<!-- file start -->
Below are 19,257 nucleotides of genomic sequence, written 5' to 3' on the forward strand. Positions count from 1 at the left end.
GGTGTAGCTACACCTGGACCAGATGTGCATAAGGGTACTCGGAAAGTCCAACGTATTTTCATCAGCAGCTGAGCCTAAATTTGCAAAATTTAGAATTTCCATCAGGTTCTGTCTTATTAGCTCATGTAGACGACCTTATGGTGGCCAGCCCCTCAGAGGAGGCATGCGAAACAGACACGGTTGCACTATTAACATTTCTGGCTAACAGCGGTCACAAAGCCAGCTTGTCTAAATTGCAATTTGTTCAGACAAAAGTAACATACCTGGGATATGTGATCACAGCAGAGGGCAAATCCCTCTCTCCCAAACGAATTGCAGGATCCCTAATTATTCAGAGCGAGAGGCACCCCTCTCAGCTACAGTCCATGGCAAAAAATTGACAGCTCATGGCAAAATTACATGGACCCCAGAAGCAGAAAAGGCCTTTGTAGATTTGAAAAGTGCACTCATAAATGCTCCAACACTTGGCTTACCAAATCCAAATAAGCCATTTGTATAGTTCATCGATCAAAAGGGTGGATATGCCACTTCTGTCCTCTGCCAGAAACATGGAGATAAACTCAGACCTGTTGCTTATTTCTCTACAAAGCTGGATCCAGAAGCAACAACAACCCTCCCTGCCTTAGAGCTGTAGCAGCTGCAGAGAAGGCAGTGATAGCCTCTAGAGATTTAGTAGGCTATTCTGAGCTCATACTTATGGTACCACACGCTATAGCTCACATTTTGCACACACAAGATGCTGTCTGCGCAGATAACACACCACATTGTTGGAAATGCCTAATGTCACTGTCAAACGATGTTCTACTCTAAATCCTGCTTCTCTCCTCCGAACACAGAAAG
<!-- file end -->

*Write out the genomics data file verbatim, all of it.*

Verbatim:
Below are 19,257 nucleotides of genomic sequence, written 5' to 3' on the forward strand. Positions count from 1 at the left end.
GGTGTAGCTACACCTGGACCAGATGTGCATAAGGGTACTCGGAAAGTCCAACGTATTTTCATCAGCAGCTGAGCCTAAATTTGCAAAATTTAGAATTTCCATCAGGTTCTGTCTTATTAGCTCATGTAGACGACCTTATGGTGGCCAGCCCCTCAGAGGAGGCATGCGAAACAGACACGGTTGCACTATTAACATTTCTGGCTAACAGCGGTCACAAAGCCAGCTTGTCTAAATTGCAATTTGTTCAGACAAAAGTAACATACCTGGGATATGTGATCACAGCAGAGGGCAAATCCCTCTCTCCCAAACGAATTGCAGGATCCCTAATTATTCAGAGCGAGAGGCACCCCTCTCAGCTACAGTCCATGGCAAAAAATTGACAGCTCATGGCAAAATTACATGGACCCCAGAAGCAGAAAAGGCCTTTGTAGATTTGAAAAGTGCACTCATAAATGCTCCAACACTTGGCTTACCAAATCCAAATAAGCCATTTGTATAGTTCATCGATCAAAAGGGTGGATATGCCACTTCTGTCCTCTGCCAGAAACATGGAGATAAACTCAGACCTGTTGCTTATTTCTCTACAAAGCTGGATCCAGAAGCAACAACAACCCTCCCTGCCTTAGAGCTGTAGCAGCTGCAGAGAAGGCAGTGATAGCCTCTAGAGATTTAGTAGGCTATTCTGAGCTCATACTTATGGTACCACACGCTATAGCTCACATTTTGCACACACAAGATGCTGTCTGCGCAGATAACACACCACATTGTTGGAAATGCCTAATGTCACTGTCAAACGATGTTCTACTCTAAATCCTGCTTCTCTCCTCCGAACACAGAAAG